T7-08 Evaluating the Effect of Cover Crops on the Survival and Growth Dynamics of Foodborne Bacterial Indicators in Soil and on Cantaloupes Grown Organically

Monday, July 27, 2015: 10:45 AM
C124 (Oregon Convention Center)
Neiunna Reed-Jones, University of Maryland, College Park, College Park, MD
Sasha Marine, University of Maryland, Salisbury, MD
Kathryne Everts, University of Maryland, Salisbury, MD
Shirley Micallef, University of Maryland, College Park, MD
Introduction:  Growers may minimize cantaloupe contamination with foodborne pathogens through implementation of Good Agricultural Practices (GAPs).  However GAPs focus on exclusion of foodborne pathogens and say little about the impact of production system on contamination. Cover cropping is practiced for seasonal soil protection, nutrient management and control of phytopathogens.  The impact of cover crop systems on foodborne pathogens remains unexplored.

Purpose: We assessed the survival of bacterial foodborne pathogen surrogates in five cover crop/green manure systems – rye, hairy vetch, crimson clover, rye combinations and bare ground, in the production of cantaloupe in organic and transitional-organic fields.

Methods: Cover crops arranged in a randomized complete block design were inoculated with non-pathogenic Escherichia coli and Listeria innocua using a handheld sprayer in fall 2013 and 2014. Cover crops were tilled in spring and cantaloupe ‘Arava’ and ‘Sivan’ seedlings were transplanted.  Soil and fruit samples were collected, and bacteria enumerated using an MPN method.  Data were analyzed using a mixed model with repeated measures.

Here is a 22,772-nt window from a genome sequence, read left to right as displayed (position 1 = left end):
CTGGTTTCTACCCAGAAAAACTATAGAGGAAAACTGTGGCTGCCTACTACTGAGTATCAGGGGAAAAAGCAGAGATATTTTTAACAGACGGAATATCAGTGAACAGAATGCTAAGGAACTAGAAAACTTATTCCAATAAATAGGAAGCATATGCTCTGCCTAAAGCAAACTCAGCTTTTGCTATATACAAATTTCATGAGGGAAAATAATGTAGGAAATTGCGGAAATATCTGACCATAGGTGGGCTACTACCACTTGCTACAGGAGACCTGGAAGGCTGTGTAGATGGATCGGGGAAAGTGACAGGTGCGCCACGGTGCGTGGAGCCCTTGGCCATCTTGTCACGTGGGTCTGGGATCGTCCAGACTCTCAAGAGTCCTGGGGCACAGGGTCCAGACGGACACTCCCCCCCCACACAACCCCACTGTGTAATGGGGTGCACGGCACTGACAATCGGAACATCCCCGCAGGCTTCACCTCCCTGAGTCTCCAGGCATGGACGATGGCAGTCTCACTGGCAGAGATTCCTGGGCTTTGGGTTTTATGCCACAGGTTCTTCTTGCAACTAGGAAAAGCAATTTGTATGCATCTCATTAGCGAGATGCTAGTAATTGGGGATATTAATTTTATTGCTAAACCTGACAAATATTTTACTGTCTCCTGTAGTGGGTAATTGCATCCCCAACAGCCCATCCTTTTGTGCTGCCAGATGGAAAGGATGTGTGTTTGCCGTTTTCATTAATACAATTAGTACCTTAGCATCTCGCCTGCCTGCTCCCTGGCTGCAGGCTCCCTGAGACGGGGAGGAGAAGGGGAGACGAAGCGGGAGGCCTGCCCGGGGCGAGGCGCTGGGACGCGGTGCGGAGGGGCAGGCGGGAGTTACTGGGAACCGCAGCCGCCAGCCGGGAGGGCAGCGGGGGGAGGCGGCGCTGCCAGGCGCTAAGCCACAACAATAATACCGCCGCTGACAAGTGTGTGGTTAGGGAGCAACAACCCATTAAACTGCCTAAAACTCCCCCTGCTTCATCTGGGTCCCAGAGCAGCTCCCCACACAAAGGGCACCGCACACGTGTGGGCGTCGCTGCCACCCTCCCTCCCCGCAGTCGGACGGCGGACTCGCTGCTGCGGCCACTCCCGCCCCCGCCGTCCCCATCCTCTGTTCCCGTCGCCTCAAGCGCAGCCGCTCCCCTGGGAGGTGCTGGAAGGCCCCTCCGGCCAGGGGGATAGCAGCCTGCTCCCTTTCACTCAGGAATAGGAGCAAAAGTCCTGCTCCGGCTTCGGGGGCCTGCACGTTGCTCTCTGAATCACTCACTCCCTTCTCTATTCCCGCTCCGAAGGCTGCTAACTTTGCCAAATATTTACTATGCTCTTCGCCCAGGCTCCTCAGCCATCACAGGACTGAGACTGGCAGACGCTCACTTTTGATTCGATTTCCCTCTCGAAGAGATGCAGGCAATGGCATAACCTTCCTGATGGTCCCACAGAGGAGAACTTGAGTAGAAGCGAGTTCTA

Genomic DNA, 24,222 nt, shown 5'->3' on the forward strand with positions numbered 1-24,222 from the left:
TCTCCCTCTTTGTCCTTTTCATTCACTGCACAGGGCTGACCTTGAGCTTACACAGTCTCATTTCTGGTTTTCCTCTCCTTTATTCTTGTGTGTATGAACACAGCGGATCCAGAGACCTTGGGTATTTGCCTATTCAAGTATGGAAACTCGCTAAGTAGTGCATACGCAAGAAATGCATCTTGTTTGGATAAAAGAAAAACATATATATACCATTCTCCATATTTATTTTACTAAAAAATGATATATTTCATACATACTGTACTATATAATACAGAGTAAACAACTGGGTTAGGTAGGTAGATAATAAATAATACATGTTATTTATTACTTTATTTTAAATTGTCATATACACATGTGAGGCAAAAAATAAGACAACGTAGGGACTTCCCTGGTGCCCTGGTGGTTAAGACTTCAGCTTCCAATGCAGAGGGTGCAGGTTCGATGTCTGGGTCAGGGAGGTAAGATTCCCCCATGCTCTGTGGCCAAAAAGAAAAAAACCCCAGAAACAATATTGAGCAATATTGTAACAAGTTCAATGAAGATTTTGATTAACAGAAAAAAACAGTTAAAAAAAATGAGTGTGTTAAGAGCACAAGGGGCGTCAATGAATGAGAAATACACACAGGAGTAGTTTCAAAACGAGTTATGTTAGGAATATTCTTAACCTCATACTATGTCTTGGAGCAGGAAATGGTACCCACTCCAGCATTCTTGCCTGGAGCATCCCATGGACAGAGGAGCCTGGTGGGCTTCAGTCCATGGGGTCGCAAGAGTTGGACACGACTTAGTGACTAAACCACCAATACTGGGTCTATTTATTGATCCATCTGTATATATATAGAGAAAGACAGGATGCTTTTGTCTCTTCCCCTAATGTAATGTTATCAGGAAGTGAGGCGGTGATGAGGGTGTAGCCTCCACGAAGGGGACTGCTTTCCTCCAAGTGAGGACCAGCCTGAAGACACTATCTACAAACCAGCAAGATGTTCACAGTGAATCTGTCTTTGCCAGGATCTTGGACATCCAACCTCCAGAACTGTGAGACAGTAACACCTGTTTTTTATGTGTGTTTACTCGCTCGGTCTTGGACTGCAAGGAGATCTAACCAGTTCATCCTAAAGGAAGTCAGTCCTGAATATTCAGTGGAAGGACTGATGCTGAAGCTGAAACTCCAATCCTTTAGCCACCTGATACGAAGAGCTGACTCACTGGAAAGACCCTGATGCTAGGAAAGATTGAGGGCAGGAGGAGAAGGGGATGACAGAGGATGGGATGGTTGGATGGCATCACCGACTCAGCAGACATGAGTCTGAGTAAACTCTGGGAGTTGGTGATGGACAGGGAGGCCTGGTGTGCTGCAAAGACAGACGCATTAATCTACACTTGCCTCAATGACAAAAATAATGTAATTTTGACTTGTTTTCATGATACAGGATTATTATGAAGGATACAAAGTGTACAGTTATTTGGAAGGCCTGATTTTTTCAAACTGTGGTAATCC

Results: In fall 2013 - spring 2014, cover crop was a factor for E. coli (P = 0.043) but not for L. innocua. Both species declined over time (P < 0.0001).  In fall 2014, time was again a factor for E.coli in both organic and transitional fields (P < 0.0001), and cover crop by week was only a factor in the transitional field (P < 0.0001).  Cover crop by week was a factor for L. innocua in organic (P = 0.0018) and transitional (P < 0.0003) fields.  Bacterial survival on ‘Sivan’ varied by fruit size and green manure treatment for L. innocua; conversely, E.coli was mostly absent.  ‘Arava’ fruit weight was lower in bare ground than in hairy vetch or hairy vetch plus rye plots (P = 0.0001).

Significance: These data reveal that cover crop/green manure treatment and time may impact the survival of foodborne indicator bacteria in fields and subsequent dispersal onto cantaloupes.